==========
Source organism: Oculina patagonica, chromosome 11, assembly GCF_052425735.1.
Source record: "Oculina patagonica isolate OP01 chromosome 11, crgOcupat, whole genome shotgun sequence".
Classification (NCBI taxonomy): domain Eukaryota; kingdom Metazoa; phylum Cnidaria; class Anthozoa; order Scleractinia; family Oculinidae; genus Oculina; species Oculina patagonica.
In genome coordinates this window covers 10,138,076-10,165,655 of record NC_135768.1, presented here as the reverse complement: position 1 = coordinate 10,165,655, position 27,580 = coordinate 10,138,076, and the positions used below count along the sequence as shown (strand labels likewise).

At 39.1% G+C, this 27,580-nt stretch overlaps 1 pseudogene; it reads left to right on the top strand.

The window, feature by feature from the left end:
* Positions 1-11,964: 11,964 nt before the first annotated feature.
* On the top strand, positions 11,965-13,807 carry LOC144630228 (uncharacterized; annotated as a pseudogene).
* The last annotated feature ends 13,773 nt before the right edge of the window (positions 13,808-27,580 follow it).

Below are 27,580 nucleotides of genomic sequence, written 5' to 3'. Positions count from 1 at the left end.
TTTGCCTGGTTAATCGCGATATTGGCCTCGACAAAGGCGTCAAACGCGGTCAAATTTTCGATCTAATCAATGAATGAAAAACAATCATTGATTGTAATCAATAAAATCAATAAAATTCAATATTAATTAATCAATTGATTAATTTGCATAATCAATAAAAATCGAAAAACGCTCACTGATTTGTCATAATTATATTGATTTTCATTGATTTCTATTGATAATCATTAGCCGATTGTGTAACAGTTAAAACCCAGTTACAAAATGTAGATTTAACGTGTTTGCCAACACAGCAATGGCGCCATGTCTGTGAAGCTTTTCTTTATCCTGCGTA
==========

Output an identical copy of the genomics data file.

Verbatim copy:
Source organism: Oculina patagonica, chromosome 11, assembly GCF_052425735.1.
Source record: "Oculina patagonica isolate OP01 chromosome 11, crgOcupat, whole genome shotgun sequence".
Classification (NCBI taxonomy): domain Eukaryota; kingdom Metazoa; phylum Cnidaria; class Anthozoa; order Scleractinia; family Oculinidae; genus Oculina; species Oculina patagonica.
In genome coordinates this window covers 10,138,076-10,165,655 of record NC_135768.1, presented here as the reverse complement: position 1 = coordinate 10,165,655, position 27,580 = coordinate 10,138,076, and the positions used below count along the sequence as shown (strand labels likewise).

At 39.1% G+C, this 27,580-nt stretch overlaps 1 pseudogene; it reads left to right on the top strand.

The window, feature by feature from the left end:
* Positions 1-11,964: 11,964 nt before the first annotated feature.
* On the top strand, positions 11,965-13,807 carry LOC144630228 (uncharacterized; annotated as a pseudogene).
* The last annotated feature ends 13,773 nt before the right edge of the window (positions 13,808-27,580 follow it).

Below are 27,580 nucleotides of genomic sequence, written 5' to 3'. Positions count from 1 at the left end.
TTTGCCTGGTTAATCGCGATATTGGCCTCGACAAAGGCGTCAAACGCGGTCAAATTTTCGATCTAATCAATGAATGAAAAACAATCATTGATTGTAATCAATAAAATCAATAAAATTCAATATTAATTAATCAATTGATTAATTTGCATAATCAATAAAAATCGAAAAACGCTCACTGATTTGTCATAATTATATTGATTTTCATTGATTTCTATTGATAATCATTAGCCGATTGTGTAACAGTTAAAACCCAGTTACAAAATGTAGATTTAACGTGTTTGCCAACACAGCAATGGCGCCATGTCTGTGAAGCTTTTCTTTATCCTGCGTA